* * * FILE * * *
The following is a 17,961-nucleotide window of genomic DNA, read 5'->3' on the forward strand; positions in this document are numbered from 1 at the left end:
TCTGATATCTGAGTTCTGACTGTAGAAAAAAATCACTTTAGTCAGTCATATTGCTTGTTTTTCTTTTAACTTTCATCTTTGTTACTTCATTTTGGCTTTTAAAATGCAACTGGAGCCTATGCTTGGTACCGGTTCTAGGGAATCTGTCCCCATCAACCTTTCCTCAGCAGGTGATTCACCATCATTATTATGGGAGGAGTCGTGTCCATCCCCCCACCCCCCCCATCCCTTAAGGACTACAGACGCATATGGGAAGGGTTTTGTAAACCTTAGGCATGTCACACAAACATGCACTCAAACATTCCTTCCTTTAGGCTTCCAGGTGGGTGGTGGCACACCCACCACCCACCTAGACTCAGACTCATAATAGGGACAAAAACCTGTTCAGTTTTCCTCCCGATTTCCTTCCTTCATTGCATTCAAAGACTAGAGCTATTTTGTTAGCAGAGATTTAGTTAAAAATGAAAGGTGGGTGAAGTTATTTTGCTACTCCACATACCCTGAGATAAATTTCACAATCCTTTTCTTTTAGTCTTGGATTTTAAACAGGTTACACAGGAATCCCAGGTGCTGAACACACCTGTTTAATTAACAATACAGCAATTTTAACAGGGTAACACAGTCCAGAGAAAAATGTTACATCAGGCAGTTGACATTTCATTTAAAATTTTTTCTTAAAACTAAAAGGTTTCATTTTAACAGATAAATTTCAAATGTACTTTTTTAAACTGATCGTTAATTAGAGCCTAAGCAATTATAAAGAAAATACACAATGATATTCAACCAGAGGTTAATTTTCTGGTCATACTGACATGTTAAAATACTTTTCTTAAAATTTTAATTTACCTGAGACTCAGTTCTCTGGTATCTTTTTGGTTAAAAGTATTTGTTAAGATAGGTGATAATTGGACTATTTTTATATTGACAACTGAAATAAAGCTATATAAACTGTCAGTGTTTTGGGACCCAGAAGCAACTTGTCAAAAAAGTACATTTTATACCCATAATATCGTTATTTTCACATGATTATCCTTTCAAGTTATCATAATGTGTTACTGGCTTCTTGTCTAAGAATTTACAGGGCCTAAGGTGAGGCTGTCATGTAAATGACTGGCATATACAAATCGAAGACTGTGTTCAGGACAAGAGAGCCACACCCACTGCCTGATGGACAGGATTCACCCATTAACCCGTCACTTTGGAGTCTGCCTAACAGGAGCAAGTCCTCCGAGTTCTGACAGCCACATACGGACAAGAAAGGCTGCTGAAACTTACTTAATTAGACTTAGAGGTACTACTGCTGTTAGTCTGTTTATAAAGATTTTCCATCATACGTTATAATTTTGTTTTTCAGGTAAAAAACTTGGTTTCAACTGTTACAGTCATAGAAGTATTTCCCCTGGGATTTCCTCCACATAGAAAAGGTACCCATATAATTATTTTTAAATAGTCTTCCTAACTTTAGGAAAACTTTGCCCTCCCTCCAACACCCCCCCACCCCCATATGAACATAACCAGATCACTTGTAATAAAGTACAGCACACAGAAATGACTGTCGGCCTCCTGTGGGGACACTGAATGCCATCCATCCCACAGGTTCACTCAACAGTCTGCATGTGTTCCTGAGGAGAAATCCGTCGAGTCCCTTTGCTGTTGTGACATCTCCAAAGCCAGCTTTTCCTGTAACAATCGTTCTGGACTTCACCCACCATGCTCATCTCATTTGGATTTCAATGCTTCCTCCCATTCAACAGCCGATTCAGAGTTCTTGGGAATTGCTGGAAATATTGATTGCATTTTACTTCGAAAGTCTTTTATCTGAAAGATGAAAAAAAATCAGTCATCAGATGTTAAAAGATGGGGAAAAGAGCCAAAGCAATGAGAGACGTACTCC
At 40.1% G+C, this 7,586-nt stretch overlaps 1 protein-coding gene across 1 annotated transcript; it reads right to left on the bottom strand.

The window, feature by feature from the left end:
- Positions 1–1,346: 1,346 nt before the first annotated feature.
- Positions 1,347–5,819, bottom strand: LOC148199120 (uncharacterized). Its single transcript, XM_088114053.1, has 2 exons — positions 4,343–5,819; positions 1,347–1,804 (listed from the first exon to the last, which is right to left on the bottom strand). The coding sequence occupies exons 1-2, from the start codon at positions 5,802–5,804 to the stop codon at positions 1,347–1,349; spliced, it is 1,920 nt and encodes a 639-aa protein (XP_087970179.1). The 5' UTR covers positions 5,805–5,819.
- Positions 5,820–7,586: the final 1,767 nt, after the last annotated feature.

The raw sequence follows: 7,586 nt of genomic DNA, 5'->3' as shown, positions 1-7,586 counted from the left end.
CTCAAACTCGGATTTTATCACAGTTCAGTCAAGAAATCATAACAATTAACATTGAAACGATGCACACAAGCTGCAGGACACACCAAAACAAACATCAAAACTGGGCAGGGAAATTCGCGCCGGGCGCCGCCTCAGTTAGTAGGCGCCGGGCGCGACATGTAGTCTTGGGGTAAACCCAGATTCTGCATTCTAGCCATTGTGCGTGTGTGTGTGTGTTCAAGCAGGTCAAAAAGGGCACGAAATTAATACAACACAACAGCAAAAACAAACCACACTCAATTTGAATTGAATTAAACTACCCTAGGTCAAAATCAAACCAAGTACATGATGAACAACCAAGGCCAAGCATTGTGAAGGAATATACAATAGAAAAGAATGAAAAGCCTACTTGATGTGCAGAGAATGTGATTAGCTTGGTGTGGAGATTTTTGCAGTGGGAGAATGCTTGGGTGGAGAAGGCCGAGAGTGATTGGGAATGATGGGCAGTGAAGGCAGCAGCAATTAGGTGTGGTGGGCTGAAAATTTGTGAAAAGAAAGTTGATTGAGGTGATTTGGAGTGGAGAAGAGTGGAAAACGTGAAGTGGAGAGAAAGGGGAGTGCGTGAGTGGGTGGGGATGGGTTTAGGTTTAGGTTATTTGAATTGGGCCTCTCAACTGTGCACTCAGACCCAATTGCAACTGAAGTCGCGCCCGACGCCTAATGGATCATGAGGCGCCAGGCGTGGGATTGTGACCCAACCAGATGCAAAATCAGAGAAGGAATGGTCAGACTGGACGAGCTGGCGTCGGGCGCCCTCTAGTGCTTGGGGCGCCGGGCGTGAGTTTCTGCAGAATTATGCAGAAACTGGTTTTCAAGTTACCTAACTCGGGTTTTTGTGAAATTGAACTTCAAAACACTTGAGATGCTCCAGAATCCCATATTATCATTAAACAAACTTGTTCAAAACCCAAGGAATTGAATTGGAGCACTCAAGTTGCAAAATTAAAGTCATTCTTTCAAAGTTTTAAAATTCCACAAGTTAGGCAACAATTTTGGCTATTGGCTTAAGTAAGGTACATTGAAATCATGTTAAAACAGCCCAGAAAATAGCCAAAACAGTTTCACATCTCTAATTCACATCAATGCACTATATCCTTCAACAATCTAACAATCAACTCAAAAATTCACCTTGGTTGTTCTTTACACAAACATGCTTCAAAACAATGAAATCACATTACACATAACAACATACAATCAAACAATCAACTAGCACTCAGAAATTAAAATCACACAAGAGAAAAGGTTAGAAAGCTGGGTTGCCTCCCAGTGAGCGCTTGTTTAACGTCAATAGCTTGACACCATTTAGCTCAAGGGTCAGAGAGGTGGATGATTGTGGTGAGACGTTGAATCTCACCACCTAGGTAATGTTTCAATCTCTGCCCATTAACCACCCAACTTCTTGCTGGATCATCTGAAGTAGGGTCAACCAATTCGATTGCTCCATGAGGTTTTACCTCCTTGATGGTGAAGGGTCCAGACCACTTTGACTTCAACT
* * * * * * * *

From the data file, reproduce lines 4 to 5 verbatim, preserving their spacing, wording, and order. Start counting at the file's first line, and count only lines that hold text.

The window, feature by feature from the left end:
- Positions 1–1,346: 1,346 nt before the first annotated feature.